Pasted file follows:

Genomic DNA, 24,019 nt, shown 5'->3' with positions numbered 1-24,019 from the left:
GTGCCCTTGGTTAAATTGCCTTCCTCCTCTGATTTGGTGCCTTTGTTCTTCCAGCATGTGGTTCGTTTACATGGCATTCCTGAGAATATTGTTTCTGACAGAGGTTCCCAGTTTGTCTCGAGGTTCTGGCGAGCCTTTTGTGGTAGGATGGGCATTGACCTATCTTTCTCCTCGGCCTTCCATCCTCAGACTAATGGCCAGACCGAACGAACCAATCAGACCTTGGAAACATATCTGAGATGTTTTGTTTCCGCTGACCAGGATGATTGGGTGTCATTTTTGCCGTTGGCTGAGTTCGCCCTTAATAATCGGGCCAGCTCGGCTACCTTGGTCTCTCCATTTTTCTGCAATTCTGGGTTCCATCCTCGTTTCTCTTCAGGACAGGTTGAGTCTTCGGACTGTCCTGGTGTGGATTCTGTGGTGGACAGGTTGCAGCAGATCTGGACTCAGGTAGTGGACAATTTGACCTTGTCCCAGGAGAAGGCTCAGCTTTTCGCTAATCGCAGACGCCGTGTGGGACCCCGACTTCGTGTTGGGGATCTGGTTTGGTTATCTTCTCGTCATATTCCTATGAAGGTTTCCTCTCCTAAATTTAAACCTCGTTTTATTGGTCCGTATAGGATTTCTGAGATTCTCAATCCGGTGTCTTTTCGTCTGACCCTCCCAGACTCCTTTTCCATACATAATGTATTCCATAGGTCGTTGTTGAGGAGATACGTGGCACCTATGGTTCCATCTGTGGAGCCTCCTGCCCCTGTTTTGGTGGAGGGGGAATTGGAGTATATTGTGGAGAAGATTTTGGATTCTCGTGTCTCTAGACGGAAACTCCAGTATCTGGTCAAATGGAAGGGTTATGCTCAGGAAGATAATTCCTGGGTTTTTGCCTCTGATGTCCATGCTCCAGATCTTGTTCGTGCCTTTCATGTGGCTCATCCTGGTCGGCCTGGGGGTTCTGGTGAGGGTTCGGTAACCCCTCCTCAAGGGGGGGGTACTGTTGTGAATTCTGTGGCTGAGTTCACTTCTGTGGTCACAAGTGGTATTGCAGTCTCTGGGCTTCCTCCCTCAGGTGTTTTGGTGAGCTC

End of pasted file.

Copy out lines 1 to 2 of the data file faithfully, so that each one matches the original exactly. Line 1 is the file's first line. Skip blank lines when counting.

Genomic DNA, 24,019 nt, shown 5'->3' with positions numbered 1-24,019 from the left:
GTGCCCTTGGTTAAATTGCCTTCCTCCTCTGATTTGGTGCCTTTGTTCTTCCAGCATGTGGTTCGTTTACATGGCATTCCTGAGAATATTGTTTCTGACAGAGGTTCCCAGTTTGTCTCGAGGTTCTGGCGAGCCTTTTGTGGTAGGATGGGCATTGACCTATCTTTCTCCTCGGCCTTCCATCCTCAGACTAATGGCCAGACCGAACGAACCAATCAGACCTTGGAAACATATCTGAGATGTTTTGTTTCCGCTGACCAGGATGATTGGGTGTCATTTTTGCCGTTGGCTGAGTTCGCCCTTAATAATCGGGCCAGCTCGGCTACCTTGGTCTCTCCATTTTTCTGCAATTCTGGGTTCCATCCTCGTTTCTCTTCAGGACAGGTTGAGTCTTCGGACTGTCCTGGTGTGGATTCTGTGGTGGACAGGTTGCAGCAGATCTGGACTCAGGTAGTGGACAATTTGACCTTGTCCCAGGAGAAGGCTCAGCTTTTCGCTAATCGCAGACGCCGTGTGGGACCCCGACTTCGTGTTGGGGATCTGGTTTGGTTATCTTCTCGTCATATTCCTATGAAGGTTTCCTCTCCTAAATTTAAACCTCGTTTTATTGGTCCGTATAGGATTTCTGAGATTCTCAATCCGGTGTCTTTTCGTCTGACCCTCCCAGACTCCTTTTCCATACATAATGTATTCCATAGGTCGTTGTTGAGGAGATACGTGGCACCTATGGTTCCATCTGTGGAGCCTCCTGCCCCTGTTTTGGTGGAGGGGGAATTGGAGTATATTGTGGAGAAGATTTTGGATTCTCGTGTCTCTAGACGGAAACTCCAGTATCTGGTCAAATGGAAGGGTTATGCTCAGGAAGATAATTCCTGGGTTTTTGCCTCTGATGTCCATGCTCCAGATCTTGTTCGTGCCTTTCATGTGGCTCATCCTGGTCGGCCTGGGGGTTCTGGTGAGGGTTCGGTAACCCCTCCTCAAGGGGGGGGTACTGTTGTGAATTCTGTGGCTGAGTTCACTTCTGTGGTCACAAGTGGTATTGCAGTCTCTGGGCTTCCTCCCTCAGGTGTTTTGGTGAGCTC